Executives at ECA International, a company that helps multinationals manage expat assignments, estimate that five years ago the majority of expats in Asia were Westerners on short-term assignments with multinational corporations that offered generous packages for housing, schooling, and travel. But by the end of last year, ECA officials told the Wall Street Journal, only around 30 to 40 percent of the expat populations of Singapore, Hong Kong, and mainland China fit that description.

UniGroup Relocation, which offers expat relocation services, says its customer data indicates that in 2014, expat departures from China exceeded arrivals by two to one.

Irish Times Shanghai correspondent Clifford Coonan, observing the transformation during his years in China, concludes: “The days when an MBA stepped off a plane and into a job in a Chinese firm, barking orders in English and avoiding banquets and other cultural mainstays as unnecessary, are over.”

Of course, slower growth in emerging markets isn’t the only factor contributing to expat exit from emerging markets. Many departing expats say they are fed up with worsening living conditions. In China, grievances include gridlocked traffic in the major cities, restricted Internet access, and horrific air pollution. Air quality is also an issue for expats in India and other Southeast Asian cities.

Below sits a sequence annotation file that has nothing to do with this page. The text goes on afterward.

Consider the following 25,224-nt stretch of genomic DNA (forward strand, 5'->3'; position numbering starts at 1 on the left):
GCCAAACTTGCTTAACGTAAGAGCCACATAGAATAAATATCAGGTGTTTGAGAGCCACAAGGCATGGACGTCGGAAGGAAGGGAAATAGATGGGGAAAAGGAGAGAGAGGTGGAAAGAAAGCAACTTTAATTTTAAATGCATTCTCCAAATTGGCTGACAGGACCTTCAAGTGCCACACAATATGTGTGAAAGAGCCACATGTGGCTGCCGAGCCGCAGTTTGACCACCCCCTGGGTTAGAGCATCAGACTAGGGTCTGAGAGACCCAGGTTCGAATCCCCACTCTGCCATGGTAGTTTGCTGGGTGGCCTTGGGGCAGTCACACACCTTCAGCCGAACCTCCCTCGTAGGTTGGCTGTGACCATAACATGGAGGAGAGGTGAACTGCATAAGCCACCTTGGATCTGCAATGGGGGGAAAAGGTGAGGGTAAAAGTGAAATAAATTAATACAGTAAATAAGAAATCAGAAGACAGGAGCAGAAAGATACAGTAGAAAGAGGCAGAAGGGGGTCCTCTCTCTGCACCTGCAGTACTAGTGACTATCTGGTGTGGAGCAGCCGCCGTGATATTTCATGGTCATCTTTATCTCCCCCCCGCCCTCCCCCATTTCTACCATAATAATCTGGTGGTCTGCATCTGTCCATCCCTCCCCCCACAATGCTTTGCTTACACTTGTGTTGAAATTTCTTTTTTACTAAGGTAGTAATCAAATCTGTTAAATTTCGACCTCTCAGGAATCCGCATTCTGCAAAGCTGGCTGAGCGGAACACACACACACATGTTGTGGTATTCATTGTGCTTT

The days when an MBA stepped off a plane and into a job in a Chinese firm barking orders in English are over.

Another key reason for expat departures from emerging markets is the rise of a new generation of local managers. Some of these are what Jeffrey Joerres, former CEO of Manpower, a leading global provider of employment services, has called “reverse expats”: emerging market natives who earned college or graduate degrees in the West and often have work experience with large firms in developing markets, but are now returning to their home countries. Typically, reverse expats don’t need the packages demanded by their Western predecessors. Many multinationals are finding that those returnees’ language skills, cultural knowledge, and relationships make them not only less expensive than their expat counterparts but also more effective.